Fishermen’s Energy has petitioned the BPU for approval of its Atlantic City, N.J., offshore wind project. This pilot project, which has received all of its New Jersey Department of Environmental Protection approvals, will be a 25-MW project to be located 2.8 miles from Atlantic City.
In addition, Fishermen’s was recently selected by the U.S. Department of Energy to receive up to $4 million to complete the engineering, site evaluation and planning phase of its project and, upon completion of this phase, the Cape May, N.J.,-based company will be eligible to complete for an additional $47 million in grants for follow-on design, fabrication and deployment phases to achieve commercial operation by 2017. In short, Fishermen’s Energy is ready to go.
So the question is: Why can’t the BPU establish a pilot OREC program for this particular project, which is vastly smaller in size than any of the three other proposed wind farms off the shores of New Jersey?
While interested parties continue to debate the overall net economic benefits to ratepayers for these offshore wind projects, what seems to be missing from the conversation is the common sense analysis of the game-changing long-term economic and social advantages that a “first-of-its-kind” industry, such as offshore wind, could have on the New Jersey economy; and the outrage that all of us New Jerseyans would share if those jobs and benefits were diverted to a state such as Maryland.
Offshore wind will happen here on the East Coast — the question is: Who will lead the charge?
Recently, the Telecommunications and Utilities Committee of the New Jersey Assembly has proposed an amendment to bill A-1384 in order to reclassify Fishermen’s project as a pilot project, a designation that Fishermen’s has received from the DEP, but which has no relevance to the BPU and its implementation of the rules governing the OREC funding mechanism.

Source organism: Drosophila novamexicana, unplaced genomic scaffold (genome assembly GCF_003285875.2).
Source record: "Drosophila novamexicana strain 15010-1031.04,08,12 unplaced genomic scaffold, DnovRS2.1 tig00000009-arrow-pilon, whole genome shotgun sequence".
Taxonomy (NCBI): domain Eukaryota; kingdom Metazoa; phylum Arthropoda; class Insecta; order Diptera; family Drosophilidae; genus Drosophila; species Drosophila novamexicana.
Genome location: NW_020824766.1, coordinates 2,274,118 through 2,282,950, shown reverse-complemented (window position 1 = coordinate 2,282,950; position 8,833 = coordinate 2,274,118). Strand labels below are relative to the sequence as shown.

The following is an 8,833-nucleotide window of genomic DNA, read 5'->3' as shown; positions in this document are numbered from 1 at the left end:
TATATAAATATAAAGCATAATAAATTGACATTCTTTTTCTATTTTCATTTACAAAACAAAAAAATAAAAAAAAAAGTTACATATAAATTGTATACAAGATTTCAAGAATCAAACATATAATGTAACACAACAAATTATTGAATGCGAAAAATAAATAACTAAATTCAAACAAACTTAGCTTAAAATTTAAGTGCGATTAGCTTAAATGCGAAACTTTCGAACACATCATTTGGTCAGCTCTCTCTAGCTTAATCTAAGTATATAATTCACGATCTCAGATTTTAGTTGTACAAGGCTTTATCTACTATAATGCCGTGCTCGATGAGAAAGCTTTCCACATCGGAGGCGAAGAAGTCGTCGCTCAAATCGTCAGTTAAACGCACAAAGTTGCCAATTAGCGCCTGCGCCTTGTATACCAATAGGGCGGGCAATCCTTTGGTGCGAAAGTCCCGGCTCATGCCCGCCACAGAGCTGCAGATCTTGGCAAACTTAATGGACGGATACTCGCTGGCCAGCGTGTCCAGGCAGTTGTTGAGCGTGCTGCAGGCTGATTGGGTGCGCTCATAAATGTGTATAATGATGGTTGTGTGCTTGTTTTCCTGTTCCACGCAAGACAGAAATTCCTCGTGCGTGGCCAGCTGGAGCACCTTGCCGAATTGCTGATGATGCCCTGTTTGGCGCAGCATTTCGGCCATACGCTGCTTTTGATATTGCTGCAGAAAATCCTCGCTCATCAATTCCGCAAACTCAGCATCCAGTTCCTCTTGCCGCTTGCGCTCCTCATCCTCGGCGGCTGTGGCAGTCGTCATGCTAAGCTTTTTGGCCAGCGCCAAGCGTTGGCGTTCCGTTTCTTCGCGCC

While it is too early to predict the likelihood of success of this amendment, what is clear is that certain key members of the legislature, including the amendment’s sponsor Upendra Chivukula, D-Somerset, are equally as anxious Fishermen’s and the general public to keep things moving in the right direction.
Developing 25 MW of wind will not provide Fishermen’s with an unfair competitive advantage. If anything, learning from Fishermen’s and the OREC legislation’s inevitable shortcomings will provide the other major offshore wind developers with the opportunity to solidify financing structures and calculate pricing models.
It will also allow for ratepayers to see, first-hand, how offshore wind will impact their monthly electricity bills. Establishing a quick pilot OREC program for Fishermen’s makes logical sense, and this is good business for New Jersey.
Yes, the OREC program should certainly be very well thought out, discussed and debated. However, as we see with any innovative legislation, mostly notably, New Jersey’s Solar Act (which recently was amended to address some unintended statutory consequences), it is nearly impossible for the BPU to get this 100 percent right the first time. Thus, let Fishermen’s “test the waters” and lead us out of the channel slowly.